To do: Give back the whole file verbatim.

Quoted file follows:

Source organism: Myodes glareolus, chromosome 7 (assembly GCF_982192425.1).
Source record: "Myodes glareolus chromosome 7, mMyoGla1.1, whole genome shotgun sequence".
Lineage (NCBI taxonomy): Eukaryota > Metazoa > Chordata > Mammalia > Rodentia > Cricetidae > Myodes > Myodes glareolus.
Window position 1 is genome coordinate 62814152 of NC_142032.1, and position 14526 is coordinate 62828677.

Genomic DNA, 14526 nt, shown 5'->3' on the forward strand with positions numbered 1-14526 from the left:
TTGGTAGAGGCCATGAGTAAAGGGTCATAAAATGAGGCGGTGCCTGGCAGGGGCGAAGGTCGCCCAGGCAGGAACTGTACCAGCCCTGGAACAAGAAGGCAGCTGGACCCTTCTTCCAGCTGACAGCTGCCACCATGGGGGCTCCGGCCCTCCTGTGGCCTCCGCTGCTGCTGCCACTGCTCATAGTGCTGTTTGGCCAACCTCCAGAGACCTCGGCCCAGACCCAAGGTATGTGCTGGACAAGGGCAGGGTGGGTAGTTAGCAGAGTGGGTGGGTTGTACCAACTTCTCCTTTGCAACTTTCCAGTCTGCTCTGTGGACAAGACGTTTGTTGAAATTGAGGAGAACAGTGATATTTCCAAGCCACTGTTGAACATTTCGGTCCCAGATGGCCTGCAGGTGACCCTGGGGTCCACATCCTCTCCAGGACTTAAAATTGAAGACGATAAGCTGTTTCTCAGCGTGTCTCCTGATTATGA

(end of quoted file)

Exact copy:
Source organism: Myodes glareolus, chromosome 7 (assembly GCF_982192425.1).
Source record: "Myodes glareolus chromosome 7, mMyoGla1.1, whole genome shotgun sequence".
Lineage (NCBI taxonomy): Eukaryota > Metazoa > Chordata > Mammalia > Rodentia > Cricetidae > Myodes > Myodes glareolus.
Window position 1 is genome coordinate 62814152 of NC_142032.1, and position 14526 is coordinate 62828677.

Genomic DNA, 14526 nt, shown 5'->3' on the forward strand with positions numbered 1-14526 from the left:
TTGGTAGAGGCCATGAGTAAAGGGTCATAAAATGAGGCGGTGCCTGGCAGGGGCGAAGGTCGCCCAGGCAGGAACTGTACCAGCCCTGGAACAAGAAGGCAGCTGGACCCTTCTTCCAGCTGACAGCTGCCACCATGGGGGCTCCGGCCCTCCTGTGGCCTCCGCTGCTGCTGCCACTGCTCATAGTGCTGTTTGGCCAACCTCCAGAGACCTCGGCCCAGACCCAAGGTATGTGCTGGACAAGGGCAGGGTGGGTAGTTAGCAGAGTGGGTGGGTTGTACCAACTTCTCCTTTGCAACTTTCCAGTCTGCTCTGTGGACAAGACGTTTGTTGAAATTGAGGAGAACAGTGATATTTCCAAGCCACTGTTGAACATTTCGGTCCCAGATGGCCTGCAGGTGACCCTGGGGTCCACATCCTCTCCAGGACTTAAAATTGAAGACGATAAGCTGTTTCTCAGCGTGTCTCCTGATTATGA